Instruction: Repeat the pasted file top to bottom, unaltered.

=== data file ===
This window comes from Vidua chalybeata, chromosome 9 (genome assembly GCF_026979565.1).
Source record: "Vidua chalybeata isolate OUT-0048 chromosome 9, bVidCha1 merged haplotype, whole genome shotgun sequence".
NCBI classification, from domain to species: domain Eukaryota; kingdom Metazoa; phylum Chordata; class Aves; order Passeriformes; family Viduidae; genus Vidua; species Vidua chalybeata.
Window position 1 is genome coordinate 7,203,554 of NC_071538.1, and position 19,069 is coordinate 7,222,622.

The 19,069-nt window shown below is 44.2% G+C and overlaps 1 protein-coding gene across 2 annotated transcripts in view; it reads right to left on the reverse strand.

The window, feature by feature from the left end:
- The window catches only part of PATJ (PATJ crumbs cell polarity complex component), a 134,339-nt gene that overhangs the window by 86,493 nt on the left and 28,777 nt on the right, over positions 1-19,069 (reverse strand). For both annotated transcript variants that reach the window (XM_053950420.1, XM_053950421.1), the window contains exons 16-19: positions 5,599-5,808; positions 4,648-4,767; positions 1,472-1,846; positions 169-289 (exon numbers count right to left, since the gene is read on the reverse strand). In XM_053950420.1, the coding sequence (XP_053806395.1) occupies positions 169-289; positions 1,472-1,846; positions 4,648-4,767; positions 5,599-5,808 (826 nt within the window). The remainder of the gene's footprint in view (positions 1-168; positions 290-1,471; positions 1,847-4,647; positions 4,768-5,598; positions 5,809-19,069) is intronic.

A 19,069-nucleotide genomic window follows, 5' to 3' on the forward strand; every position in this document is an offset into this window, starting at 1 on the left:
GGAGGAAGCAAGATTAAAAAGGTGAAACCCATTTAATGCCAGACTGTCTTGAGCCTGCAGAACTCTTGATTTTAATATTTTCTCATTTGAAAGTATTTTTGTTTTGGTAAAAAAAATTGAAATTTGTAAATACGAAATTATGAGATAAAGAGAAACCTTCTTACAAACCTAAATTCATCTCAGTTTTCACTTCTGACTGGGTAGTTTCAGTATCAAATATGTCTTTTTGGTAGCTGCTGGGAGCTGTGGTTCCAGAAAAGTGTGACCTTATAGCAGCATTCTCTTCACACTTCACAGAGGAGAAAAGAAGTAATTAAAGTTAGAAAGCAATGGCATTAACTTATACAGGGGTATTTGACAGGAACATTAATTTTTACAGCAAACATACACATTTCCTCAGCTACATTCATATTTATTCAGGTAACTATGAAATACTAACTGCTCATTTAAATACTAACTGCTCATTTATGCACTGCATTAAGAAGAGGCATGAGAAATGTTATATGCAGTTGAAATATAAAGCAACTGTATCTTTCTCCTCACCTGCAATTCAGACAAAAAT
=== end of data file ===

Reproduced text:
This window comes from Vidua chalybeata, chromosome 9 (genome assembly GCF_026979565.1).
Source record: "Vidua chalybeata isolate OUT-0048 chromosome 9, bVidCha1 merged haplotype, whole genome shotgun sequence".
NCBI classification, from domain to species: domain Eukaryota; kingdom Metazoa; phylum Chordata; class Aves; order Passeriformes; family Viduidae; genus Vidua; species Vidua chalybeata.
Window position 1 is genome coordinate 7,203,554 of NC_071538.1, and position 19,069 is coordinate 7,222,622.

The 19,069-nt window shown below is 44.2% G+C and overlaps 1 protein-coding gene across 2 annotated transcripts in view; it reads right to left on the reverse strand.

The window, feature by feature from the left end:
- The window catches only part of PATJ (PATJ crumbs cell polarity complex component), a 134,339-nt gene that overhangs the window by 86,493 nt on the left and 28,777 nt on the right, over positions 1-19,069 (reverse strand). For both annotated transcript variants that reach the window (XM_053950420.1, XM_053950421.1), the window contains exons 16-19: positions 5,599-5,808; positions 4,648-4,767; positions 1,472-1,846; positions 169-289 (exon numbers count right to left, since the gene is read on the reverse strand). In XM_053950420.1, the coding sequence (XP_053806395.1) occupies positions 169-289; positions 1,472-1,846; positions 4,648-4,767; positions 5,599-5,808 (826 nt within the window). The remainder of the gene's footprint in view (positions 1-168; positions 290-1,471; positions 1,847-4,647; positions 4,768-5,598; positions 5,809-19,069) is intronic.

A 19,069-nucleotide genomic window follows, 5' to 3' on the forward strand; every position in this document is an offset into this window, starting at 1 on the left:
GGAGGAAGCAAGATTAAAAAGGTGAAACCCATTTAATGCCAGACTGTCTTGAGCCTGCAGAACTCTTGATTTTAATATTTTCTCATTTGAAAGTATTTTTGTTTTGGTAAAAAAAATTGAAATTTGTAAATACGAAATTATGAGATAAAGAGAAACCTTCTTACAAACCTAAATTCATCTCAGTTTTCACTTCTGACTGGGTAGTTTCAGTATCAAATATGTCTTTTTGGTAGCTGCTGGGAGCTGTGGTTCCAGAAAAGTGTGACCTTATAGCAGCATTCTCTTCACACTTCACAGAGGAGAAAAGAAGTAATTAAAGTTAGAAAGCAATGGCATTAACTTATACAGGGGTATTTGACAGGAACATTAATTTTTACAGCAAACATACACATTTCCTCAGCTACATTCATATTTATTCAGGTAACTATGAAATACTAACTGCTCATTTAAATACTAACTGCTCATTTATGCACTGCATTAAGAAGAGGCATGAGAAATGTTATATGCAGTTGAAATATAAAGCAACTGTATCTTTCTCCTCACCTGCAATTCAGACAAAAAT